Active SETI and the Perils of Isolationism

One of the central debates in the SETI community has been the question of whether or not we should engage in Active SETI (also known as Messaging Extraterrestrial Intelligence or METI). With the recent formation of SETI International and its expressed aims to discuss, debate and eventually engage in Active SETI, the debate has again arisen, particularly as those against METI raise concerns about the potential dangers of alerting an extraterrestrial neighbor to our presence.

Of course, there may be risk involved in messaging extraterrestrials. There is a high likelihood that any ETs who receive our message will be more technologically advanced than humans, because it is very unlikely that an extraterrestrial civilization with whom we make contact will be at the same technological juncture as humans, who have only been transmitting radio signals for about a century. We are early players in this game. But technological advancement does not necessarily equate to moral advancement, so there is no necessary reason to believe that ET will be altruistic, as opposed to bent upon galactic domination. Unfortunately, pretty much anything we think about this problem is conjecture, because we have yet to encounter a civilization more advanced than our own. But human history does not bode well for the idea that there is any correlation between technological advancement and moral advancement. We certainly need to be careful.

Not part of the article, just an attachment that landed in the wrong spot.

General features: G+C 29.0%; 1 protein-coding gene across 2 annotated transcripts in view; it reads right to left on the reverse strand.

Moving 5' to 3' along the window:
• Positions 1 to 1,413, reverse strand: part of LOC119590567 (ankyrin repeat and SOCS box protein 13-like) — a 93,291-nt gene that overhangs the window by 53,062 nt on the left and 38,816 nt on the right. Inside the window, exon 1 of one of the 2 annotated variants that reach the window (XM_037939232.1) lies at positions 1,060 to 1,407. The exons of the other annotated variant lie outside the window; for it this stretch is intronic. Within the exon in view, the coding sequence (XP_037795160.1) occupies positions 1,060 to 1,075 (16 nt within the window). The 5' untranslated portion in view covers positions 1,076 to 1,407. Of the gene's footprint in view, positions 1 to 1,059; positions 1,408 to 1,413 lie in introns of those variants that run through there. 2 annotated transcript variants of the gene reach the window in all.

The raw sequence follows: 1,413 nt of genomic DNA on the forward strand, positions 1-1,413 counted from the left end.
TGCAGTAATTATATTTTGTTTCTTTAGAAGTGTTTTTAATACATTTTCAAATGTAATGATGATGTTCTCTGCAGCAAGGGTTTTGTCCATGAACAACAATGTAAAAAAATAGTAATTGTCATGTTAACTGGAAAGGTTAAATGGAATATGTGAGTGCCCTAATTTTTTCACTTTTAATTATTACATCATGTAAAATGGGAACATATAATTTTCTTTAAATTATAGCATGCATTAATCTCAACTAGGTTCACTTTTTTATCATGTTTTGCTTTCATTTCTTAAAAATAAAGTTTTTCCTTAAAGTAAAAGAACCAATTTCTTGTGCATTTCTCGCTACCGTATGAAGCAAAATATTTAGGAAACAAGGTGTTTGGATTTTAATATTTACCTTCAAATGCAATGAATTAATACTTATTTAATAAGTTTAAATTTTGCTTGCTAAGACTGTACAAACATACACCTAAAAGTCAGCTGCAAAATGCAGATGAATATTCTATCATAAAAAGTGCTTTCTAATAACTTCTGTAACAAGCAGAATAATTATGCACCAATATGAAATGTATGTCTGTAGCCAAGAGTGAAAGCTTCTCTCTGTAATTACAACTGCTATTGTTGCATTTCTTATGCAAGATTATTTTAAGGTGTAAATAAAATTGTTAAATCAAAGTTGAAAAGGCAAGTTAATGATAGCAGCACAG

So what do we do? Do we hide our heads in the sand and hope nasty, advanced ETs never notice us? There actually is precedent in human diplomatic history for this approach — it’s called isolationism, which is a foreign policy approach in which the best interests of a nation are believed to be served by maintaining distance from the affairs of other countries. The U.S., as well as other countries, —> Read More